Even factoring in high steel prices and other costs, a kWh of electricity could still be as low as €0.06-0.07/kWh [US $0.09-0.11/kWh] if the power plants are in prime locations, Milow said.

That is cheaper than coal now. But if you add the future cost of coal burning it is far more competitive than coal. From Gristmill.

Federal legislation has been introduced that would have the net impact of taxing carbon. If any of the proposals are adopted, utility companies and their customers will pay far more for energy which produces carbon. It will also require spending billions on equipment to clean the atmosphere as thoroughly as possible. Building additional coal plants now is likely to create a significant economic liability for Kansas in the future.

Note that this is not an environmental argument. You don't have to care about climate change to see its logic. Events are likely to conspire to sharply increase the price of coal. You build two new dirty coal plants and you're hanging them around your own neck for the next 50 years. That's short-sighted.

Just think how much solar power we could have if we invested the war money in solar projects. We need forward thinking politicians to force the issue.
Taming The Beast

We’re now in the midst of an epic financial crisis, which ought to be at the center of the election debate. But it isn’t.

Now, I don’t expect presidential campaigns to have all the answers to our current crisis — even financial experts are scrambling to keep up with events. But I do think we’re entitled to more answers, and in particular a clearer commitment to financial reform, than we’re getting so far.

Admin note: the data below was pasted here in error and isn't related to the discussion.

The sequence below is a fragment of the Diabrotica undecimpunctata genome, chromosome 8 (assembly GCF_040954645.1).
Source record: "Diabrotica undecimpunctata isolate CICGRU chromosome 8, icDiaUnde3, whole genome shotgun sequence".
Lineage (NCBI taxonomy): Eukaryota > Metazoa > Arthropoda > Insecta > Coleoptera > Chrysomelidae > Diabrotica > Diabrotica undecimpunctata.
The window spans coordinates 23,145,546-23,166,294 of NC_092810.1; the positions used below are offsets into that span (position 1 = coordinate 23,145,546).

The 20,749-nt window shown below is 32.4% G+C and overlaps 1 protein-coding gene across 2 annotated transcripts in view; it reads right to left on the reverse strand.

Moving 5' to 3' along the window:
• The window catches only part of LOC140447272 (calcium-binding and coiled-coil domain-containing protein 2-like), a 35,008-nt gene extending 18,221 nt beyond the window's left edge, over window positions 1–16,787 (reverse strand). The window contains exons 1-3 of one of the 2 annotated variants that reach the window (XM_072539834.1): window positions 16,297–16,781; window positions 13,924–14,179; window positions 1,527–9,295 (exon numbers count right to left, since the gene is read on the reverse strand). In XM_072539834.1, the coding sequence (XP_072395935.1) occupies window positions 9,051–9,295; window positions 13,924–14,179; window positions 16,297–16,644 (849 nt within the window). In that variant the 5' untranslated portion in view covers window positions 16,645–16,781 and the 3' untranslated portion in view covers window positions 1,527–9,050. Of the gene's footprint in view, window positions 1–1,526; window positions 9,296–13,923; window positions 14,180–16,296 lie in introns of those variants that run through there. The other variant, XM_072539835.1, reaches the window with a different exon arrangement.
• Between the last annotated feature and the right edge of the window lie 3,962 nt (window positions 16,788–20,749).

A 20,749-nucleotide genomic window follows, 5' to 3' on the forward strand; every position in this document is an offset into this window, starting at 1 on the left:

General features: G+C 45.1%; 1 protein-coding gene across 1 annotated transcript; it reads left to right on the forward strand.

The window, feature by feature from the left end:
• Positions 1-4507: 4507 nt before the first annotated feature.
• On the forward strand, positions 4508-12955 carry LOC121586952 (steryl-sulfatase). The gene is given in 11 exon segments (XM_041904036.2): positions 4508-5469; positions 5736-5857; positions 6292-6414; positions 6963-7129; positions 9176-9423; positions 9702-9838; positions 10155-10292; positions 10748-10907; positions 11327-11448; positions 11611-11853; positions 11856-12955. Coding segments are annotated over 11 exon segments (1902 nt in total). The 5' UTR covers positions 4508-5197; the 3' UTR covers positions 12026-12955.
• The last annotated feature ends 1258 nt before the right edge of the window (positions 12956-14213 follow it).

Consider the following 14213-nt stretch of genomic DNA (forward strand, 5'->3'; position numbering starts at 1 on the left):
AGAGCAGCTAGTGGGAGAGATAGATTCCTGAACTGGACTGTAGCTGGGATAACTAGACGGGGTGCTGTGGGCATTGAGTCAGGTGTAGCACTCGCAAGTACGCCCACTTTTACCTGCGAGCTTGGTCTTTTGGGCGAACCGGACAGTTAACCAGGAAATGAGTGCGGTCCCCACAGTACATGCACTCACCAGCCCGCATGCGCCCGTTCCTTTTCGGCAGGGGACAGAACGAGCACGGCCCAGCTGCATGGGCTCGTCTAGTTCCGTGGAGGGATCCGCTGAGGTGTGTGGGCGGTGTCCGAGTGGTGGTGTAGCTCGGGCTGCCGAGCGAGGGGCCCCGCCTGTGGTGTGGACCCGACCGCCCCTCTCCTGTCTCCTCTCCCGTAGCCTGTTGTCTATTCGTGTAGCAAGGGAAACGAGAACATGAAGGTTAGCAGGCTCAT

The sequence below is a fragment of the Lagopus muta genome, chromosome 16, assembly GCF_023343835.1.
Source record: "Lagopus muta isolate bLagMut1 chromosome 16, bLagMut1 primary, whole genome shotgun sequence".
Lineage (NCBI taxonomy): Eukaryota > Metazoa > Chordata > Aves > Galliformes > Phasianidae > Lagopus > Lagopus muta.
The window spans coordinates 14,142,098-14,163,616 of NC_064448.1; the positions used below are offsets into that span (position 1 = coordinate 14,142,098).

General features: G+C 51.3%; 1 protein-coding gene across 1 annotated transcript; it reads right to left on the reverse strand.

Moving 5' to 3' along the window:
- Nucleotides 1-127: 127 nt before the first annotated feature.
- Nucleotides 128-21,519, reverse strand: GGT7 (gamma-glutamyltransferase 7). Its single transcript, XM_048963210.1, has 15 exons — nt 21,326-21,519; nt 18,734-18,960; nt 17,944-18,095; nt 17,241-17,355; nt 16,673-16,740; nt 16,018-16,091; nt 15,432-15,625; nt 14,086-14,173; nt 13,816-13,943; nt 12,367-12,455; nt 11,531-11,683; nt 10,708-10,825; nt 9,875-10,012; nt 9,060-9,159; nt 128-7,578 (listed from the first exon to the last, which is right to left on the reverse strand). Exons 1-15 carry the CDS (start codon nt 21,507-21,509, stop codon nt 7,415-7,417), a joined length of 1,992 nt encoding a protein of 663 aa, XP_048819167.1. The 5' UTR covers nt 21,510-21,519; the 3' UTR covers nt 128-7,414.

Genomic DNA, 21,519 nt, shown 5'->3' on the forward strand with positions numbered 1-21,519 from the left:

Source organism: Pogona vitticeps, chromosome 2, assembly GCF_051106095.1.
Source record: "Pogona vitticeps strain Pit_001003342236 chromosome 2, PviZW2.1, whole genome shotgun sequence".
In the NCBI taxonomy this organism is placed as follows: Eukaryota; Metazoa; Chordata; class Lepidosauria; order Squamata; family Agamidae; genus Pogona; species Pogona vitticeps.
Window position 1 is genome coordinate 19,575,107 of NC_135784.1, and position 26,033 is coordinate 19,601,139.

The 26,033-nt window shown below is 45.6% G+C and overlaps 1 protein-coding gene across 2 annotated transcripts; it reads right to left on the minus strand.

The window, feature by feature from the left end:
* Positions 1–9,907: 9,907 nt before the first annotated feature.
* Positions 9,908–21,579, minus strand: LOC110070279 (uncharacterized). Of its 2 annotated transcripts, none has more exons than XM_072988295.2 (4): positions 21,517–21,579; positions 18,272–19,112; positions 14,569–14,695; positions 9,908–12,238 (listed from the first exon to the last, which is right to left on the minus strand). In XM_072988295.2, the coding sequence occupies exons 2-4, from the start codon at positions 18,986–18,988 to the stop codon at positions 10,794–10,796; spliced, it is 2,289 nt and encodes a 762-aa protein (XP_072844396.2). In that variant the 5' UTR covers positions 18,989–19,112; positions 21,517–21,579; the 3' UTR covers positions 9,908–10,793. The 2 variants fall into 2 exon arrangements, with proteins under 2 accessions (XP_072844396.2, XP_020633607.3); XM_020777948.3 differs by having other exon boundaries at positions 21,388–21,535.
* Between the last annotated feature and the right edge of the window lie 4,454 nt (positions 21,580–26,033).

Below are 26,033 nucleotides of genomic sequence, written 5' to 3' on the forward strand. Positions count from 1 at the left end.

In truth, I don’t expect much from John McCain, who has both admitted not knowing much about economics and denied having ever said that. Anyway, lately he’s been busy demonstrating that he doesn’t know much about the Middle East, either.

Yet the McCain campaign’s silence on the financial crisis has disappointed even my low expectations.

Read it all.

Sunday, March 23, 2008

Daren Gets A Trail Name
Daren Wendell who is attempting to walk around the world got named by the Appalachian Trail community.

Trail Name: Everyone one who is thru-hiking (GA - Maine) is usually given a trail name. You don't get to pick your trail name for it is usually given to you when you do something stupid or telling some type of story or even from things you have done before you got on the trail. I have a friend that received his trail name "Applicator" because he was walking down the trail one day and picked up what he thought to be chap stick and threw it at is friend and his friend said.. "dude..thats a tampon" other trail names I heard are "free hugs" ..."Bag Lady" "Mary Poppins" "Walgreens" "357" (I heard it is because he carries a 357 magnum in his backpack) ..nice "Brushstrokes" "Last Minute" and "Fish" are just to name a few.

My trail name is "Vagabond" I looked up the definition and here is what I got:

  1. 1: A person without a permanent home who moves from place to place.
  2. 2: A vagrant; a tramp.
  3. 3: A wanderer; a rover.

I think I will pick number 1 and 3. I don't feel homeless but I guess if you get technical I don't own a house or rent an apartment. I am homeless!...I just happen to have a website

Vagabond should embrace number 2. Admit it your just tramping around.

Vive La McCain

For a few bucks he helped airbus get a contract. Too bad he could not help the American company. Vive la McCain, John McCain.